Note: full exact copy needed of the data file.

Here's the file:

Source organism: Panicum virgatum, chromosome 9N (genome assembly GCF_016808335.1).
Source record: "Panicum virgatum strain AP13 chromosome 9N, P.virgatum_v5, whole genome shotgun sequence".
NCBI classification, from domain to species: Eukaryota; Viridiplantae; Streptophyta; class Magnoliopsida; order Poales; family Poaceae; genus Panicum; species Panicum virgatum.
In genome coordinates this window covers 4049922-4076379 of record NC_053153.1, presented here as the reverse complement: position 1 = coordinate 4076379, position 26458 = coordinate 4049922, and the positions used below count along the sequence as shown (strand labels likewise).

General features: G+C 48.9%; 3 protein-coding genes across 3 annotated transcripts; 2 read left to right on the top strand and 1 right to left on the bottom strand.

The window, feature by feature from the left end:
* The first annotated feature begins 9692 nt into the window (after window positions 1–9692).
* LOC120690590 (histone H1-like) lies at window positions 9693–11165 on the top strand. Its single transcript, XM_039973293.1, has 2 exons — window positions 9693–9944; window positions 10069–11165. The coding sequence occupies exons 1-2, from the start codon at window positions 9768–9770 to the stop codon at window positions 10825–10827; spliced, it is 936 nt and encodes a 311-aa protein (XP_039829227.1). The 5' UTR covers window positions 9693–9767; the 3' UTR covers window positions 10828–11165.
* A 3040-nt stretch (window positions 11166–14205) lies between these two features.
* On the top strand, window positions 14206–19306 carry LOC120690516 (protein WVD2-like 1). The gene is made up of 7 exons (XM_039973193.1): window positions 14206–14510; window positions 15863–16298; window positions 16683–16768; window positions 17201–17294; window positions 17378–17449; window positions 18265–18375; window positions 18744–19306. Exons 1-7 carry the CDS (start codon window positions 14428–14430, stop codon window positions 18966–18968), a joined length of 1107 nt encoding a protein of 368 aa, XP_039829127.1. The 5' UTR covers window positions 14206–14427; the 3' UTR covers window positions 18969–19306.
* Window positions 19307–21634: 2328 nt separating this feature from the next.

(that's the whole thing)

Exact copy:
Source organism: Panicum virgatum, chromosome 9N (genome assembly GCF_016808335.1).
Source record: "Panicum virgatum strain AP13 chromosome 9N, P.virgatum_v5, whole genome shotgun sequence".
NCBI classification, from domain to species: Eukaryota; Viridiplantae; Streptophyta; class Magnoliopsida; order Poales; family Poaceae; genus Panicum; species Panicum virgatum.
In genome coordinates this window covers 4049922-4076379 of record NC_053153.1, presented here as the reverse complement: position 1 = coordinate 4076379, position 26458 = coordinate 4049922, and the positions used below count along the sequence as shown (strand labels likewise).

General features: G+C 48.9%; 3 protein-coding genes across 3 annotated transcripts; 2 read left to right on the top strand and 1 right to left on the bottom strand.

The window, feature by feature from the left end:
* The first annotated feature begins 9692 nt into the window (after window positions 1–9692).
* LOC120690590 (histone H1-like) lies at window positions 9693–11165 on the top strand. Its single transcript, XM_039973293.1, has 2 exons — window positions 9693–9944; window positions 10069–11165. The coding sequence occupies exons 1-2, from the start codon at window positions 9768–9770 to the stop codon at window positions 10825–10827; spliced, it is 936 nt and encodes a 311-aa protein (XP_039829227.1). The 5' UTR covers window positions 9693–9767; the 3' UTR covers window positions 10828–11165.
* A 3040-nt stretch (window positions 11166–14205) lies between these two features.
* On the top strand, window positions 14206–19306 carry LOC120690516 (protein WVD2-like 1). The gene is made up of 7 exons (XM_039973193.1): window positions 14206–14510; window positions 15863–16298; window positions 16683–16768; window positions 17201–17294; window positions 17378–17449; window positions 18265–18375; window positions 18744–19306. Exons 1-7 carry the CDS (start codon window positions 14428–14430, stop codon window positions 18966–18968), a joined length of 1107 nt encoding a protein of 368 aa, XP_039829127.1. The 5' UTR covers window positions 14206–14427; the 3' UTR covers window positions 18969–19306.
* Window positions 19307–21634: 2328 nt separating this feature from the next.